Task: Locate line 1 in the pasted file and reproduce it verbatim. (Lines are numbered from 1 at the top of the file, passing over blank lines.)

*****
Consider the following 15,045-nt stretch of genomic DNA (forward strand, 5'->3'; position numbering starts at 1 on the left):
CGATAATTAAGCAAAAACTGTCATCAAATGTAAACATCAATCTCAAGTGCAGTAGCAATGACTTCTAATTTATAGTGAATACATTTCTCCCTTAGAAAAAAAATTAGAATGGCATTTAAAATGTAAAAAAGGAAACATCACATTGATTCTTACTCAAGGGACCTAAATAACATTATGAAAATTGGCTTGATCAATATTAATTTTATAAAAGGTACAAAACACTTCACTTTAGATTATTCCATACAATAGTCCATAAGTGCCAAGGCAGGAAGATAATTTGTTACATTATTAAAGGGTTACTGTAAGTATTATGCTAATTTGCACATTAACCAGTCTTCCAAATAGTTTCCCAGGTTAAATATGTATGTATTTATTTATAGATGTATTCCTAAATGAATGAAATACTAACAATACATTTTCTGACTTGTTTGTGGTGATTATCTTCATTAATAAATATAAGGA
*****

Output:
Consider the following 15,045-nt stretch of genomic DNA (forward strand, 5'->3'; position numbering starts at 1 on the left):